A recent case in the Employment Relations Authority Parikshit v James Richardson (NZ) Limited looked at the issue of whether an employee had been provided a reasonable opportunity to obtain independent advice before signing his employment agreement and the impact on the validity of the trial period if he had not.

The case illustrates the importance of ensuring that all pre-employment minimum requirements are checked and complied with before the employee commences work subject to a trial period.

Mr Parikshit was employed as a 3IC at JR Duty Free. As part of the pre-employment engagement process and 5 days out from his commencement date Mr Parikshit was emailed relevant employment documentation by the employer's recruitment consultant following an interview at which Mr Parikshit was verbally offered a job. This included documents such as forms for a criminal history check, tax code declaration and KiwiSaver information.

The following day the HR department sent Mr Parikshit the company's letter of offer and the intended employment agreement (which included a 90 day trial period). The email sent with the attachments referred to the attachments being a letter of offer, the employment agreement and schedule setting out the job description and remuneration details. The email also outlined the steps to confirm acceptance; either by return email or by sending back the signed agreement before his commencement date. Mr Parikshit did neither and turned up to his first day of work with all documents except the signed employment agreement. HR were alive to the need to have a signed agreement from Mr Parikshit before he commenced work and arranged a private space and 30 minutes for him to review the employment agreement.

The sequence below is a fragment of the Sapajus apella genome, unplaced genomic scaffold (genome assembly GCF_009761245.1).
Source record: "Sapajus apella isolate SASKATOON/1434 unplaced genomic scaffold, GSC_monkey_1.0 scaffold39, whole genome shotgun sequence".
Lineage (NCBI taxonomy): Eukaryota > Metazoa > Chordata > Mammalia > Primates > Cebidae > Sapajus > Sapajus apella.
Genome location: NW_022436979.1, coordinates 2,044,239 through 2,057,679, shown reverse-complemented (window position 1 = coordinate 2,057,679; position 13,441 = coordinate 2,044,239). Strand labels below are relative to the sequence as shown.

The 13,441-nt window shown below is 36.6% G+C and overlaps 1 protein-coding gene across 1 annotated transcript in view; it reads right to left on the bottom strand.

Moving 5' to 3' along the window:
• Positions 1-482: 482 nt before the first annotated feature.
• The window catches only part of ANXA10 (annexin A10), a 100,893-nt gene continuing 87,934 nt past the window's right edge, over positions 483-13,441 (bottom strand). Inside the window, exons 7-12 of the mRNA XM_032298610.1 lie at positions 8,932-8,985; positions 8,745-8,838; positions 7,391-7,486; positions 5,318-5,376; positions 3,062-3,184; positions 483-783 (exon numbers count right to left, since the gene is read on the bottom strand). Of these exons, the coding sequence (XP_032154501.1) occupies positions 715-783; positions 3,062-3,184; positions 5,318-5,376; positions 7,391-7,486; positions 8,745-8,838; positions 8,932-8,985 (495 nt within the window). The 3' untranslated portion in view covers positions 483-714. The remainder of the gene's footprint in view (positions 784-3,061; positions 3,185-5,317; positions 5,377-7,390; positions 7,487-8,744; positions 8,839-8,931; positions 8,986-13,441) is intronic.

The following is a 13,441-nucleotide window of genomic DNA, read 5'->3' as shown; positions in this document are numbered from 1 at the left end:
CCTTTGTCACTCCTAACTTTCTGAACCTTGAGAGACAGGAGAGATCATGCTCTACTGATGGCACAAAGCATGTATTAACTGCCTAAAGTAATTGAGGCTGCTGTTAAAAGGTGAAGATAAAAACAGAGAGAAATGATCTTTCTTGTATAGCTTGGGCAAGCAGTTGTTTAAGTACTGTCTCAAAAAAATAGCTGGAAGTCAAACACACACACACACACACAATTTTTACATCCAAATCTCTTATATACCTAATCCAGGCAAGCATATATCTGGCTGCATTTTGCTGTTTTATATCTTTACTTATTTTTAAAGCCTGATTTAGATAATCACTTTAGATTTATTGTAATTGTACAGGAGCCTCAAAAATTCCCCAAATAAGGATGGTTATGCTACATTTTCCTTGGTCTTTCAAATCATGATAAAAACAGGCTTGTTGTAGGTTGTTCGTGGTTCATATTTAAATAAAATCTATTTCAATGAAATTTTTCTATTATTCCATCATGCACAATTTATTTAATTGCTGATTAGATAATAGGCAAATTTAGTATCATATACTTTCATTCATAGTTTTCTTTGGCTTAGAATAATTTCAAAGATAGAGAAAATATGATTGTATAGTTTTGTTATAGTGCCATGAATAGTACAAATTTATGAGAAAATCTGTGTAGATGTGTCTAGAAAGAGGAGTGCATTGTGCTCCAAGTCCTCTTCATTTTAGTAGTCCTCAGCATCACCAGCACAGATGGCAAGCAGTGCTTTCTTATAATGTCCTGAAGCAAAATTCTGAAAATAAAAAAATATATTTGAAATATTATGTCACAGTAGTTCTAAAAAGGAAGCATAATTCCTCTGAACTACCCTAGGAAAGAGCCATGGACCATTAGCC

Mr Parikshit took the opportunity to review the agreement and when asked whether he had any questions about the terms of his employment before signing it, answered, "no", signed the agreement and commenced work. He was dismissed 87 days later and raised a personal grievance in relation to the dismissal.

There was no discussion between the parties about whether Mr Parikshit had received the earlier communication attaching the employment agreement or whether he had obtained any advice on its terms. The employer assumed that because Mr Parikshit had turned up with all other documents that he had simply forgotten to sign the employment agreement and the signature was merely a formality.

The Authority dealt with the preliminary issue of whether the employer could rely on the trial period to dismiss Mr Parikshit. The focus of the Authority's enquiry was whether Mr Parikshit had been provided with a reasonable opportunity to obtain independent advice on the intended agreement before signing it and commencing work.

Despite evidence that the employer's email attaching the letter of offer and employment agreement had been successfully sent and evidence that Mr Parikshit had received and responded to early email communications from the company, the Authority determined that Mr Parikshit had effectively only been given 30 minutes prior to commencing employment to consider his terms of employment. It held this did not meet the requirement to provide an employee a reasonable opportunity to obtain independent advice and as a result the trial period was therefore invalid.

The Authority believed that the appropriate course of action in the circumstances would have been to postpone Mr Parikshit's start date so that he had a reasonable opportunity to obtain independent advice.

This case is another example of the strict approach adopted by the Authority and Court to trial periods and compliance with statutory minimum requirements for trial periods to be valid. It also sounds a warning to those with responsibility for ensuring minimum requirements relating to employment agreements are met. If in doubt - check and double check.

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